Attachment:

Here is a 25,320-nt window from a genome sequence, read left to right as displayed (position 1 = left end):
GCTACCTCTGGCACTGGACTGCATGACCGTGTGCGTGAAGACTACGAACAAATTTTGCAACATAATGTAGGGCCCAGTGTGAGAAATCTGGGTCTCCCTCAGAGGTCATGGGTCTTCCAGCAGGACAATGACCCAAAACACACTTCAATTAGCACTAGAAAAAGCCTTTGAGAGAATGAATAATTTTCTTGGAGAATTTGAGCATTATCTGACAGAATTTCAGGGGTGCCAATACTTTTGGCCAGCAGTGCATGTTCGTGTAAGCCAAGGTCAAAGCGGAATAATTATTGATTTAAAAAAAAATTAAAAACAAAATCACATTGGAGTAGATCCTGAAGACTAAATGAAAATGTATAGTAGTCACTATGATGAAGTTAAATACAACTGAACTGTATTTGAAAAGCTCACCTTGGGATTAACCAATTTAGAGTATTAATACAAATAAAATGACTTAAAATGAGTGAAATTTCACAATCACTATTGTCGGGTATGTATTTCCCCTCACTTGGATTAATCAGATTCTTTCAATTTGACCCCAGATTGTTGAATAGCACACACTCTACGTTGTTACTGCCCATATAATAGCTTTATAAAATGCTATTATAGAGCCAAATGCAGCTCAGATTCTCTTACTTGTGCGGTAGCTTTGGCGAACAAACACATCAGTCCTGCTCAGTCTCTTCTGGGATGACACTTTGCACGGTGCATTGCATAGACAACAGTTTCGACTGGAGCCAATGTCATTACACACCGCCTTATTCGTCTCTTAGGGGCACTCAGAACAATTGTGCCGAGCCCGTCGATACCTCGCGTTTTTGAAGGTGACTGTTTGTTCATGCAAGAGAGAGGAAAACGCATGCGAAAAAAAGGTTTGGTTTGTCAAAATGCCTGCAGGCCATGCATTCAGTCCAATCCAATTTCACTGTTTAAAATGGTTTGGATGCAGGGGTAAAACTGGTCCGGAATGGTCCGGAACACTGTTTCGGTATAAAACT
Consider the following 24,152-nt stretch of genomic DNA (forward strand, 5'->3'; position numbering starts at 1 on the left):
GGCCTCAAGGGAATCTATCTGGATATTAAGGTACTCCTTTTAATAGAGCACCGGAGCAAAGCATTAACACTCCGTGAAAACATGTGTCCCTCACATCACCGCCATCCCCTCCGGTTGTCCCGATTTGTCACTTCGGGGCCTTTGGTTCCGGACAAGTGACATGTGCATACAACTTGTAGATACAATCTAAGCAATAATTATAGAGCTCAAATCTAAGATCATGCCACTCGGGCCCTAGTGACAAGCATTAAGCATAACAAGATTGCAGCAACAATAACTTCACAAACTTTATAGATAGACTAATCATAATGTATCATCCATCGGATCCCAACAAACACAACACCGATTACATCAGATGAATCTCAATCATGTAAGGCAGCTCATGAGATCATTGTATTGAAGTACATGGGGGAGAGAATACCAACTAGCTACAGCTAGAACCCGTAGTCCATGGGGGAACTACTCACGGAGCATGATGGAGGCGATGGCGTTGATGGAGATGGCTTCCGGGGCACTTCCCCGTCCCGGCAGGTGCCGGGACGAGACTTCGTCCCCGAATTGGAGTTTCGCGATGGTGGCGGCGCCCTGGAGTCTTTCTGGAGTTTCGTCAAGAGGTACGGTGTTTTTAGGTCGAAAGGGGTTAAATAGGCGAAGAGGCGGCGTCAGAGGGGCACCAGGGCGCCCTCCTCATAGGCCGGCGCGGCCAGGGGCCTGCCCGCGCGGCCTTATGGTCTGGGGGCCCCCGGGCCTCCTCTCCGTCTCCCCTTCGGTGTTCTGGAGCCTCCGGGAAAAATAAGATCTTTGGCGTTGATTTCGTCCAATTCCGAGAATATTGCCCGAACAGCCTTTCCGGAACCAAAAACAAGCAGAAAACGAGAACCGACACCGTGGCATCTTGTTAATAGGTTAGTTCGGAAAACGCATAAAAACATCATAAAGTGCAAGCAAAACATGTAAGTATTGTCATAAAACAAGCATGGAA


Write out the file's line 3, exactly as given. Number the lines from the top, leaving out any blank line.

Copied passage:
Consider the following 24,152-nt stretch of genomic DNA (forward strand, 5'->3'; position numbering starts at 1 on the left):